I am a vegetarian [meatless greenetarian] (I do eat high-quality dairy – meaning milk products from organic, grass fed cows and eggs from local farms that let their chickens run wild and eat organic stuff) so I feel compelled to say that while I am essentially promoting a low-carb diet here, that doesn’t have to mean eating a lot of meat to compensate for the lack of carbs, either. My diet largely consists of vegetables, beans, nuts and whole grains. I always choose the full-fat version of dressing (or sour cream or whatnot) and use healthy oils such as olive and coconut liberally (yes, coconut oil is saturated – not all saturated fats are bad, either. Typically plant-based, non-processed fats and fats that come from animals that ate plants, or grass-fed, are healthy for you, and as discussed in my previous post, healthy for the planet as well). Plus, fats and oils help make you feel full in the same way meats and fiber do. And by the way, once you start eating this way on a regular basis, you won’t miss the other stuff after awhile, at least that’s been my experience. Try going cold turkey on the sugar, too – it can be as addictive as cocaine.

I’d like to also include a post by Tim Ferriss from a few years ago that gets into more backed-up detail about this important topic, mostly because I spent a long time looking for some nice, well-written links to include in this post (I found a few, and I hope you will take the time to enjoy them) however they were few and far-between. The proliferation of the “low-fat mantra” is widespread, and it was hard to find health articles that didn’t use the term “low-fat” or otherwise talk about fat with differentiating between the kinds that are good for you and the kinds that are not. What is annoying about this is that it is too easy to take that term at it’s base level (eat less fat) instead of considering that there are essential forms of fat that we need in our diet, and other more damaging ones that should be avoided.

So I’ll say it one more time (so I don’t become another one of those articles that leaves out the important part about which fats are good): plant-based, non-processed fats and fats that come from animals that ate plants, or grass-fed, are healthy for you, and the planet.

Corporate food marketing in America is currently fueled (literally) by government subsidies that make cheap carbs (mostly corn) way more attractive for them as profit-seeking machines. Conversely, high-quality ingredients such as un-processed plant-based fats are, well, too expensive for a society that is well-versed in spending their money on the cheapest food available along with the most expensive cars, houses, purses, shoes, etc, that they can find. Is junk food really cheaper? Please think about it, especially if you live in the nation with the highest health care costs in the world, and the highest proliferation of cheap food.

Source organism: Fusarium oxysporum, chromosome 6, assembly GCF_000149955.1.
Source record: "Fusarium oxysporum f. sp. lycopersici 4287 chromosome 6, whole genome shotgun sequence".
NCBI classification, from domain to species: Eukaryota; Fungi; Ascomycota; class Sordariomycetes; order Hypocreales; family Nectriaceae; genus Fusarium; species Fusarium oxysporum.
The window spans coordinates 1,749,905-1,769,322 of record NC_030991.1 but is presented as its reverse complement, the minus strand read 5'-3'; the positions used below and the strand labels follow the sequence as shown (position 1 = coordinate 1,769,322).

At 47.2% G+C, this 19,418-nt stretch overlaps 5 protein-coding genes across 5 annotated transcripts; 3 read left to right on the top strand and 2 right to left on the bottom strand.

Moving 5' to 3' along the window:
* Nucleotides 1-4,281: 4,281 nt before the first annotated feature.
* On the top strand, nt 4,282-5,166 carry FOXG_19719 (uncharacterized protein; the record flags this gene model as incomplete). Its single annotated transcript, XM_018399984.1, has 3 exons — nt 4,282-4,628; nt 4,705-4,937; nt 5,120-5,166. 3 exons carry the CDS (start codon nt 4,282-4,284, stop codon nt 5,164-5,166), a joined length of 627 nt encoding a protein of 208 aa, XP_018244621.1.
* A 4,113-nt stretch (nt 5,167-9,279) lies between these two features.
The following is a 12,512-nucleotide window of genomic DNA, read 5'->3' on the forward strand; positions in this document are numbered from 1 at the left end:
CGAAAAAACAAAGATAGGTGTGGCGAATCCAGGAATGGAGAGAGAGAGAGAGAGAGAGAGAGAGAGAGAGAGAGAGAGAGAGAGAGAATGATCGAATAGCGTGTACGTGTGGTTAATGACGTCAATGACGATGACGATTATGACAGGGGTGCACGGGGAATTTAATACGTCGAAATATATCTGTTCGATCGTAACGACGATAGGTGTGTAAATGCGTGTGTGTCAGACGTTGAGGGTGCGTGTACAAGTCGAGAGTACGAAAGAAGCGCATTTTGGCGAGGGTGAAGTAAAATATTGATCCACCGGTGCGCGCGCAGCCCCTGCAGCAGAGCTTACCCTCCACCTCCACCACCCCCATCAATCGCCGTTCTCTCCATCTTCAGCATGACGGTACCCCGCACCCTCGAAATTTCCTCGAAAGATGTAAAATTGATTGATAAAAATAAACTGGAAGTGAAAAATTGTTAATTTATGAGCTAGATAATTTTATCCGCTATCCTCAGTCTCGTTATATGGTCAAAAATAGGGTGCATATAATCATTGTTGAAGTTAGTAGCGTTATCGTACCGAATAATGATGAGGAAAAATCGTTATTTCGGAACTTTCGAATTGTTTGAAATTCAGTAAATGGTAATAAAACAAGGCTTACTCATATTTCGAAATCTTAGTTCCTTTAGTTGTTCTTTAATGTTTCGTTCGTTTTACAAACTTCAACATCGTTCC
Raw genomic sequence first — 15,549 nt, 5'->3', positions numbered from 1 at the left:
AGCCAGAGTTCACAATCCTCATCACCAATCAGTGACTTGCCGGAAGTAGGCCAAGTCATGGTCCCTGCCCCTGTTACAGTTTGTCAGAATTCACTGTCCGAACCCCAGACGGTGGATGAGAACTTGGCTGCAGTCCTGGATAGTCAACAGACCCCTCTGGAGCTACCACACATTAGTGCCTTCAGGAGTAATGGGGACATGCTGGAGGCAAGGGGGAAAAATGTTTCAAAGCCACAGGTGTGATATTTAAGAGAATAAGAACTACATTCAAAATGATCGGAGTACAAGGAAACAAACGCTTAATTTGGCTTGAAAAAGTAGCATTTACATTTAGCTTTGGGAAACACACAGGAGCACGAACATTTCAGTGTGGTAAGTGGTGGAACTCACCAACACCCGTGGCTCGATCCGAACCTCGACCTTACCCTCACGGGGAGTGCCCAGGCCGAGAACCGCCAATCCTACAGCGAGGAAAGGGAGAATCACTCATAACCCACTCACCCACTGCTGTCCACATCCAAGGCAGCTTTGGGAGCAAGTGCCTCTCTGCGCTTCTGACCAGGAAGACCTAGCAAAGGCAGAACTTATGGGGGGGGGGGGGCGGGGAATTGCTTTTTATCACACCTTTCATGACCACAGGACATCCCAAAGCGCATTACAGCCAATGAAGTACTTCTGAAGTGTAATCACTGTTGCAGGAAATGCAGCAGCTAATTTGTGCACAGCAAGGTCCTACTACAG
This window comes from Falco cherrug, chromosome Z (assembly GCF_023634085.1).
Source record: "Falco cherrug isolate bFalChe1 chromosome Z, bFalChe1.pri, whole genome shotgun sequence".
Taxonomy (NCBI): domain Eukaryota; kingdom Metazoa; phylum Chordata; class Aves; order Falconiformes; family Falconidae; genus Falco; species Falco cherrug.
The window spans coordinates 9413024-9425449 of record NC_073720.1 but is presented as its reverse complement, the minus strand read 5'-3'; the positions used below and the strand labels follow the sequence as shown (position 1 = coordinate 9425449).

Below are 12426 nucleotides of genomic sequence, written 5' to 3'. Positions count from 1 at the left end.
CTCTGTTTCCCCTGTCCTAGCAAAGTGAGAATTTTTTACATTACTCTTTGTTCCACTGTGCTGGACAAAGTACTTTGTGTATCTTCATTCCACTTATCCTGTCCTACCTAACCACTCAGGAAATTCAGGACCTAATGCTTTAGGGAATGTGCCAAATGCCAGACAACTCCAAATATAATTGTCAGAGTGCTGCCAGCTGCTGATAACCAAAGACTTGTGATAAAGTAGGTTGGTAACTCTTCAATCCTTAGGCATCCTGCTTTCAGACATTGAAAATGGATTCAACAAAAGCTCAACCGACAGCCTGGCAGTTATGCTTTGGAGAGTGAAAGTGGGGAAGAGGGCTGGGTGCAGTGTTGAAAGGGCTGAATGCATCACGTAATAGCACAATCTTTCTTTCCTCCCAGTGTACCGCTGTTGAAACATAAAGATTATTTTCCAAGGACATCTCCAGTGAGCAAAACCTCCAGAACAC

I am proud to be taking part in Blog Action Day OCT 16 2011 www.blogactionday.org

One source of our inspiraton…and what green lifestyle design means

By Marcie Barnes

For those of you unfamiliar with the term “lifestyle design,” it was coined by bestselling author Timothy Ferriss about five years ago in tandem with the writing and release of his first book, The 4-Hour Workweek. You can read all about it on his blog. In short, Tim is all about choosing the most efficient paths in life that lead to health and happiness. And he’s done the research to back up everything he says, trust me.

Now those of you who know me are aware of the fact that I have been a volunteer member of Tim’s team since the very early days of 4-Hour Workweek. I actually stumbled across Tim and his book before it became a bestseller, and was fascinated and inspired by his personal case studies and writing. That said, I give a great deal of credit to Tim and his books (his most recent one, The 4-Hour Body, actually delves into more detail about why eating “green”, in particular, is also almost always the best choice for your health as well as for the health of the planet). Both books have certainly improved my life and have given me, in part, the insight and motivation to bring you this site — where we will delve more deeply into the world of green lifestyle design.

In this video, circa 2008, Tim addresses each of the major categories that we will also be addressing here — mostly conservation, food and transportation-related questions from our friends at treehugger. Most importantly, he talks about the kinds of choices we can make in our lives to be more “green” – without doing things like living totally off the grid and raising our own food. Not that there’s anything wrong with that, of course. But because, as Tim says, that would be completely unrealistic for most of us…and we agree.

Without further ado, I present to you Mr. Tim Ferriss on green lifestyle design:

(This is a 30-minute long video. For a short synopsis, go here and for an even shorter one-minute clip with synopsis, go here.)

SXSW Eco: God, Guns, and Greens: Forging Unlikely Allies in the Fight for Safe Food

By Marcie Barnes

Speaker: Simran Sethi – Associate Professor, University of Kansas and award-winning journalist and academic who teaches on sustainability, environmentalism, and social justice.

Sharing what she learned after moving from NYC to Kansas.